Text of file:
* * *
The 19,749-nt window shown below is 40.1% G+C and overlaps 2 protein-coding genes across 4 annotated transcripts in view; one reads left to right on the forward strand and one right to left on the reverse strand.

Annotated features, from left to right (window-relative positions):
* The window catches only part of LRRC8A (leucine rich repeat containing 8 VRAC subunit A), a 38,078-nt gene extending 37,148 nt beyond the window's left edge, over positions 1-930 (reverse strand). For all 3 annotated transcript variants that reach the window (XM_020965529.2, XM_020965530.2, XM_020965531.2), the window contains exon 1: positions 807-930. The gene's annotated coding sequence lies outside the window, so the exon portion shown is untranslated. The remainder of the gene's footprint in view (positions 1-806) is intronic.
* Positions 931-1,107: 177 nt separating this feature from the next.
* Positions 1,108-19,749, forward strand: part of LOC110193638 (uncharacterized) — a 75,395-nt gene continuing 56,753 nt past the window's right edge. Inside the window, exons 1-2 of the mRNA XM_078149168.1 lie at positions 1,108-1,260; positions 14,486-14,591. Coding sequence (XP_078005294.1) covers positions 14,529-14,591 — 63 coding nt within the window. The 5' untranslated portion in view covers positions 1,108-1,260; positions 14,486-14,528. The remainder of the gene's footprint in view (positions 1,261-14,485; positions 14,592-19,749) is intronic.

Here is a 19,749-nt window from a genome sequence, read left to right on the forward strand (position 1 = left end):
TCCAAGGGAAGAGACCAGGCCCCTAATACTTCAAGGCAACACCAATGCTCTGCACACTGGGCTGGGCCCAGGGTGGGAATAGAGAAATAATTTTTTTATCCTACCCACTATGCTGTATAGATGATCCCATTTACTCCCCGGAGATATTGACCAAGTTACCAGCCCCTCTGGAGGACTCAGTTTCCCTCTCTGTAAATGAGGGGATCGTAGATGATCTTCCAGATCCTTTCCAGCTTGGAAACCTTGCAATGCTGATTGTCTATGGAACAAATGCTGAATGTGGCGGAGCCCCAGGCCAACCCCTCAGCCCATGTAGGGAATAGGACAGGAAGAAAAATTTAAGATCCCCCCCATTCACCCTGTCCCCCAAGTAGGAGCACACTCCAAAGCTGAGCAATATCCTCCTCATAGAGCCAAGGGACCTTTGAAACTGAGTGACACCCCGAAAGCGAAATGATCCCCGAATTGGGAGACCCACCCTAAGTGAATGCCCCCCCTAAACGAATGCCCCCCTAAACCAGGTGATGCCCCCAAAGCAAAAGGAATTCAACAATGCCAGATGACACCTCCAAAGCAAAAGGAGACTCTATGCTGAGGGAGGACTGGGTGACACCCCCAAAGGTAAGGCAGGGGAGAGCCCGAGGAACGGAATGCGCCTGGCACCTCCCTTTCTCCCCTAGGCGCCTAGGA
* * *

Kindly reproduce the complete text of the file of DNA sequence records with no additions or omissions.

The 19,749-nt window shown below is 40.1% G+C and overlaps 2 protein-coding genes across 4 annotated transcripts in view; one reads left to right on the forward strand and one right to left on the reverse strand.

Annotated features, from left to right (window-relative positions):
* The window catches only part of LRRC8A (leucine rich repeat containing 8 VRAC subunit A), a 38,078-nt gene extending 37,148 nt beyond the window's left edge, over positions 1-930 (reverse strand). For all 3 annotated transcript variants that reach the window (XM_020965529.2, XM_020965530.2, XM_020965531.2), the window contains exon 1: positions 807-930. The gene's annotated coding sequence lies outside the window, so the exon portion shown is untranslated. The remainder of the gene's footprint in view (positions 1-806) is intronic.
* Positions 931-1,107: 177 nt separating this feature from the next.
* Positions 1,108-19,749, forward strand: part of LOC110193638 (uncharacterized) — a 75,395-nt gene continuing 56,753 nt past the window's right edge. Inside the window, exons 1-2 of the mRNA XM_078149168.1 lie at positions 1,108-1,260; positions 14,486-14,591. Coding sequence (XP_078005294.1) covers positions 14,529-14,591 — 63 coding nt within the window. The 5' untranslated portion in view covers positions 1,108-1,260; positions 14,486-14,528. The remainder of the gene's footprint in view (positions 1,261-14,485; positions 14,592-19,749) is intronic.

Here is a 19,749-nt window from a genome sequence, read left to right on the forward strand (position 1 = left end):
TCCAAGGGAAGAGACCAGGCCCCTAATACTTCAAGGCAACACCAATGCTCTGCACACTGGGCTGGGCCCAGGGTGGGAATAGAGAAATAATTTTTTTATCCTACCCACTATGCTGTATAGATGATCCCATTTACTCCCCGGAGATATTGACCAAGTTACCAGCCCCTCTGGAGGACTCAGTTTCCCTCTCTGTAAATGAGGGGATCGTAGATGATCTTCCAGATCCTTTCCAGCTTGGAAACCTTGCAATGCTGATTGTCTATGGAACAAATGCTGAATGTGGCGGAGCCCCAGGCCAACCCCTCAGCCCATGTAGGGAATAGGACAGGAAGAAAAATTTAAGATCCCCCCCATTCACCCTGTCCCCCAAGTAGGAGCACACTCCAAAGCTGAGCAATATCCTCCTCATAGAGCCAAGGGACCTTTGAAACTGAGTGACACCCCGAAAGCGAAATGATCCCCGAATTGGGAGACCCACCCTAAGTGAATGCCCCCCCTAAACGAATGCCCCCCTAAACCAGGTGATGCCCCCAAAGCAAAAGGAATTCAACAATGCCAGATGACACCTCCAAAGCAAAAGGAGACTCTATGCTGAGGGAGGACTGGGTGACACCCCCAAAGGTAAGGCAGGGGAGAGCCCGAGGAACGGAATGCGCCTGGCACCTCCCTTTCTCCCCTAGGCGCCTAGGA